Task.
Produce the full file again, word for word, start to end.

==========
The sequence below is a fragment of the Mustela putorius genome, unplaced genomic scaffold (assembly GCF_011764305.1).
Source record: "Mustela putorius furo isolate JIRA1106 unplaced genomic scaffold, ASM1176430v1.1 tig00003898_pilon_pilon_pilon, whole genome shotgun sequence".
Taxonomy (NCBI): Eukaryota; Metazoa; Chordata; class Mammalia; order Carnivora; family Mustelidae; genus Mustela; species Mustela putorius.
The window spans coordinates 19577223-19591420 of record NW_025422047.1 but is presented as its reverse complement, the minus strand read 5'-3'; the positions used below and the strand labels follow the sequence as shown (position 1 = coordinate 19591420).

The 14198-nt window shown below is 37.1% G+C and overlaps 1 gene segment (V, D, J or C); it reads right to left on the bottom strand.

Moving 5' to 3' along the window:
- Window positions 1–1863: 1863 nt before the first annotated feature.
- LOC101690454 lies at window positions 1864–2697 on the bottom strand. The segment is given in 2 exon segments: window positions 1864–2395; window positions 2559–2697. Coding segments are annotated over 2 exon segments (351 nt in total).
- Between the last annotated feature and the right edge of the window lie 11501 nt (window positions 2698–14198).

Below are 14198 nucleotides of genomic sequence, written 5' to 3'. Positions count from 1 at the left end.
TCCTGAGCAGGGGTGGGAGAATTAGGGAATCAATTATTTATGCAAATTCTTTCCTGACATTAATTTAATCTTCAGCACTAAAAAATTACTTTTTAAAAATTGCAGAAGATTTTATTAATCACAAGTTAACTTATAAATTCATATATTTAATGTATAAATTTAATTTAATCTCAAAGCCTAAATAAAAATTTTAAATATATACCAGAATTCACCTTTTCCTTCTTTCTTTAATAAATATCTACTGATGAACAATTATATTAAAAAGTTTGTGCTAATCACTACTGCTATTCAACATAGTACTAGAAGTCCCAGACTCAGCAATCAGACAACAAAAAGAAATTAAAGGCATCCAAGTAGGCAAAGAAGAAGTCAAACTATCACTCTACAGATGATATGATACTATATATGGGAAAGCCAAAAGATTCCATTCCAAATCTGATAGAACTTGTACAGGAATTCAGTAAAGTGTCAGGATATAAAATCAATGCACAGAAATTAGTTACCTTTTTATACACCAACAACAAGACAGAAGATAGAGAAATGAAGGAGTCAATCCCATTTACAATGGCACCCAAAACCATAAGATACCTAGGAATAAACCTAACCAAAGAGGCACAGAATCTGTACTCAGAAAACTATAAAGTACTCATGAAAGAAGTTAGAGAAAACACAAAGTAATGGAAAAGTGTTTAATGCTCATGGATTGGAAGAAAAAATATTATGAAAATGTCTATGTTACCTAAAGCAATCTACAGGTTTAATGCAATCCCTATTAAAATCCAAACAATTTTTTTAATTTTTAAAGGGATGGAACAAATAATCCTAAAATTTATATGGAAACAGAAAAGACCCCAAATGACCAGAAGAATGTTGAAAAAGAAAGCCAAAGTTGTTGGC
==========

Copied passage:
The sequence below is a fragment of the Mustela putorius genome, unplaced genomic scaffold (assembly GCF_011764305.1).
Source record: "Mustela putorius furo isolate JIRA1106 unplaced genomic scaffold, ASM1176430v1.1 tig00003898_pilon_pilon_pilon, whole genome shotgun sequence".
Taxonomy (NCBI): Eukaryota; Metazoa; Chordata; class Mammalia; order Carnivora; family Mustelidae; genus Mustela; species Mustela putorius.
The window spans coordinates 19577223-19591420 of record NW_025422047.1 but is presented as its reverse complement, the minus strand read 5'-3'; the positions used below and the strand labels follow the sequence as shown (position 1 = coordinate 19591420).

The 14198-nt window shown below is 37.1% G+C and overlaps 1 gene segment (V, D, J or C); it reads right to left on the bottom strand.

Moving 5' to 3' along the window:
- Window positions 1–1863: 1863 nt before the first annotated feature.
- LOC101690454 lies at window positions 1864–2697 on the bottom strand. The segment is given in 2 exon segments: window positions 1864–2395; window positions 2559–2697. Coding segments are annotated over 2 exon segments (351 nt in total).
- Between the last annotated feature and the right edge of the window lie 11501 nt (window positions 2698–14198).

Below are 14198 nucleotides of genomic sequence, written 5' to 3'. Positions count from 1 at the left end.
TCCTGAGCAGGGGTGGGAGAATTAGGGAATCAATTATTTATGCAAATTCTTTCCTGACATTAATTTAATCTTCAGCACTAAAAAATTACTTTTTAAAAATTGCAGAAGATTTTATTAATCACAAGTTAACTTATAAATTCATATATTTAATGTATAAATTTAATTTAATCTCAAAGCCTAAATAAAAATTTTAAATATATACCAGAATTCACCTTTTCCTTCTTTCTTTAATAAATATCTACTGATGAACAATTATATTAAAAAGTTTGTGCTAATCACTACTGCTATTCAACATAGTACTAGAAGTCCCAGACTCAGCAATCAGACAACAAAAAGAAATTAAAGGCATCCAAGTAGGCAAAGAAGAAGTCAAACTATCACTCTACAGATGATATGATACTATATATGGGAAAGCCAAAAGATTCCATTCCAAATCTGATAGAACTTGTACAGGAATTCAGTAAAGTGTCAGGATATAAAATCAATGCACAGAAATTAGTTACCTTTTTATACACCAACAACAAGACAGAAGATAGAGAAATGAAGGAGTCAATCCCATTTACAATGGCACCCAAAACCATAAGATACCTAGGAATAAACCTAACCAAAGAGGCACAGAATCTGTACTCAGAAAACTATAAAGTACTCATGAAAGAAGTTAGAGAAAACACAAAGTAATGGAAAAGTGTTTAATGCTCATGGATTGGAAGAAAAAATATTATGAAAATGTCTATGTTACCTAAAGCAATCTACAGGTTTAATGCAATCCCTATTAAAATCCAAACAATTTTTTTAATTTTTAAAGGGATGGAACAAATAATCCTAAAATTTATATGGAAACAGAAAAGACCCCAAATGACCAGAAGAATGTTGAAAAAGAAAGCCAAAGTTGTTGGC